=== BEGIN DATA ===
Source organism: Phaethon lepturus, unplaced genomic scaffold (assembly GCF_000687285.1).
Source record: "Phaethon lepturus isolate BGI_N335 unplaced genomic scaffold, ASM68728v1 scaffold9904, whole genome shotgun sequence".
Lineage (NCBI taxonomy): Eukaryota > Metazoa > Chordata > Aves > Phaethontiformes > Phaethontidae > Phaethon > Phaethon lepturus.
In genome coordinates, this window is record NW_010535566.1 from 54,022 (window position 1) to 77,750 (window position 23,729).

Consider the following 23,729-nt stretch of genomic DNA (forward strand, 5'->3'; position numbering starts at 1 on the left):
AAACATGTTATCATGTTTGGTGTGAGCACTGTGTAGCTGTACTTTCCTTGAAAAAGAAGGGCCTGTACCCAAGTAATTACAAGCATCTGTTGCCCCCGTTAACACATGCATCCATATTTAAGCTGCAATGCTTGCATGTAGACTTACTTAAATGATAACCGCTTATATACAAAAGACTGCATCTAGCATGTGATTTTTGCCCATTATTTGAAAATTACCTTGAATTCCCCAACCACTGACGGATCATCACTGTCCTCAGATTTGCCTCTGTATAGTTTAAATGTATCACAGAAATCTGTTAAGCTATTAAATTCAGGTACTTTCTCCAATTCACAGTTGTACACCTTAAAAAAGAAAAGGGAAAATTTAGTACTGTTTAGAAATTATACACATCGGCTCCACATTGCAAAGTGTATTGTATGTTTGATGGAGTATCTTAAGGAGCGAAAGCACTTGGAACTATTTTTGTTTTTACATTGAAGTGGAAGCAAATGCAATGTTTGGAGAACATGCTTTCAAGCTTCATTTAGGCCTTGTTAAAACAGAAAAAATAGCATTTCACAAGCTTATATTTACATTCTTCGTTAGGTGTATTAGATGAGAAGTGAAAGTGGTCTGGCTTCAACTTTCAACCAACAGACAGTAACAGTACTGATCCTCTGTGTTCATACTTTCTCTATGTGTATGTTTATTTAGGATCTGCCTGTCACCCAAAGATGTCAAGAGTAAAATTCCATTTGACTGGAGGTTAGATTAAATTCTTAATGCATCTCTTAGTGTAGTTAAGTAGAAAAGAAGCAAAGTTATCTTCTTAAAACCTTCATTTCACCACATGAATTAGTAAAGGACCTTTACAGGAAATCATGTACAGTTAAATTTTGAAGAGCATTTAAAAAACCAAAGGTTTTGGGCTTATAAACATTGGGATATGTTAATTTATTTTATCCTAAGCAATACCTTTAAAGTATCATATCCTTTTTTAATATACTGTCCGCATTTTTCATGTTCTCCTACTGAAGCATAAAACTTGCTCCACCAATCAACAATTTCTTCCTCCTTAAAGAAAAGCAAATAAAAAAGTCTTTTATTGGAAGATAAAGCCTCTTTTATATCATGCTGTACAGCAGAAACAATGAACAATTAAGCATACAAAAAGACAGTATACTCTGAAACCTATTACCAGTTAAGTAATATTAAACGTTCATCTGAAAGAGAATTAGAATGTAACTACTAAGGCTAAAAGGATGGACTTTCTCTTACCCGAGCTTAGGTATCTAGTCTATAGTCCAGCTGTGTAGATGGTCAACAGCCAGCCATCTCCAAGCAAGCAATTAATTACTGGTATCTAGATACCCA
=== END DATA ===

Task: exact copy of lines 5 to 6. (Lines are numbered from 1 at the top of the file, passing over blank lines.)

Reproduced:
Consider the following 23,729-nt stretch of genomic DNA (forward strand, 5'->3'; position numbering starts at 1 on the left):
AAACATGTTATCATGTTTGGTGTGAGCACTGTGTAGCTGTACTTTCCTTGAAAAAGAAGGGCCTGTACCCAAGTAATTACAAGCATCTGTTGCCCCCGTTAACACATGCATCCATATTTAAGCTGCAATGCTTGCATGTAGACTTACTTAAATGATAACCGCTTATATACAAAAGACTGCATCTAGCATGTGATTTTTGCCCATTATTTGAAAATTACCTTGAATTCCCCAACCACTGACGGATCATCACTGTCCTCAGATTTGCCTCTGTATAGTTTAAATGTATCACAGAAATCTGTTAAGCTATTAAATTCAGGTACTTTCTCCAATTCACAGTTGTACACCTTAAAAAAGAAAAGGGAAAATTTAGTACTGTTTAGAAATTATACACATCGGCTCCACATTGCAAAGTGTATTGTATGTTTGATGGAGTATCTTAAGGAGCGAAAGCACTTGGAACTATTTTTGTTTTTACATTGAAGTGGAAGCAAATGCAATGTTTGGAGAACATGCTTTCAAGCTTCATTTAGGCCTTGTTAAAACAGAAAAAATAGCATTTCACAAGCTTATATTTACATTCTTCGTTAGGTGTATTAGATGAGAAGTGAAAGTGGTCTGGCTTCAACTTTCAACCAACAGACAGTAACAGTACTGATCCTCTGTGTTCATACTTTCTCTATGTGTATGTTTATTTAGGATCTGCCTGTCACCCAAAGATGTCAAGAGTAAAATTCCATTTGACTGGAGGTTAGATTAAATTCTTAATGCATCTCTTAGTGTAGTTAAGTAGAAAAGAAGCAAAGTTATCTTCTTAAAACCTTCATTTCACCACATGAATTAGTAAAGGACCTTTACAGGAAATCATGTACAGTTAAATTTTGAAGAGCATTTAAAAAACCAAAGGTTTTGGGCTTATAAACATTGGGATATGTTAATTTATTTTATCCTAAGCAATACCTTTAAAGTATCATATCCTTTTTTAATATACTGTCCGCATTTTTCATGTTCTCCTACTGAAGCATAAAACTTGCTCCACCAATCAACAATTTCTTCCTCCTTAAAGAAAAGCAAATAAAAAAGTCTTTTATTGGAAGATAAAGCCTCTTTTATATCATGCTGTACAGCAGAAACAATGAACAATTAAGCATACAAAAAGACAGTATACTCTGAAACCTATTACCAGTTAAGTAATATTAAACGTTCATCTGAAAGAGAATTAGAATGTAACTACTAAGGCTAAAAGGATGGACTTTCTCTTACCCGAGCTTAGGTATCTAGTCTATAGTCCAGCTGTGTAGATGGTCAACAGCCAGCCATCTCCAAGCAAGCAATTAATTACTGGTATCTAGATACCCA